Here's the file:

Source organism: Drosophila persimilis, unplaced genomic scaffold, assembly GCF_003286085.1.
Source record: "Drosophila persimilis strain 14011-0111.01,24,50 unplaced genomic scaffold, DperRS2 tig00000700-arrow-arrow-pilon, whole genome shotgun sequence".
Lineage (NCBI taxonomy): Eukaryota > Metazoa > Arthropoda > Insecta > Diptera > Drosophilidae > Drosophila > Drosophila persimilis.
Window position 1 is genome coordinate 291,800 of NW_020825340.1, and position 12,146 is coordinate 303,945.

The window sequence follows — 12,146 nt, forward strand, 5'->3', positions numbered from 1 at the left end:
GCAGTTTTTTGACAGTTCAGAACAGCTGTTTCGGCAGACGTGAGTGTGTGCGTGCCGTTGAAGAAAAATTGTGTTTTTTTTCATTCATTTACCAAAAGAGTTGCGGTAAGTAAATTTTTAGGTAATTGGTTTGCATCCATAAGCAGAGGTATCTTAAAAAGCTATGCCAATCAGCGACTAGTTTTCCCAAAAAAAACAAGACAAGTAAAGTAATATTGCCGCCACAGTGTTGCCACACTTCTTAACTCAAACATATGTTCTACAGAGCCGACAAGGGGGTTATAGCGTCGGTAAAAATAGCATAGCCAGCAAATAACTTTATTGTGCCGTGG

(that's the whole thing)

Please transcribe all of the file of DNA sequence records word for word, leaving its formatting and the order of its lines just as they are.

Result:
Source organism: Drosophila persimilis, unplaced genomic scaffold, assembly GCF_003286085.1.
Source record: "Drosophila persimilis strain 14011-0111.01,24,50 unplaced genomic scaffold, DperRS2 tig00000700-arrow-arrow-pilon, whole genome shotgun sequence".
Lineage (NCBI taxonomy): Eukaryota > Metazoa > Arthropoda > Insecta > Diptera > Drosophilidae > Drosophila > Drosophila persimilis.
Window position 1 is genome coordinate 291,800 of NW_020825340.1, and position 12,146 is coordinate 303,945.

The window sequence follows — 12,146 nt, forward strand, 5'->3', positions numbered from 1 at the left end:
GCAGTTTTTTGACAGTTCAGAACAGCTGTTTCGGCAGACGTGAGTGTGTGCGTGCCGTTGAAGAAAAATTGTGTTTTTTTTCATTCATTTACCAAAAGAGTTGCGGTAAGTAAATTTTTAGGTAATTGGTTTGCATCCATAAGCAGAGGTATCTTAAAAAGCTATGCCAATCAGCGACTAGTTTTCCCAAAAAAAACAAGACAAGTAAAGTAATATTGCCGCCACAGTGTTGCCACACTTCTTAACTCAAACATATGTTCTACAGAGCCGACAAGGGGGTTATAGCGTCGGTAAAAATAGCATAGCCAGCAAATAACTTTATTGTGCCGTGG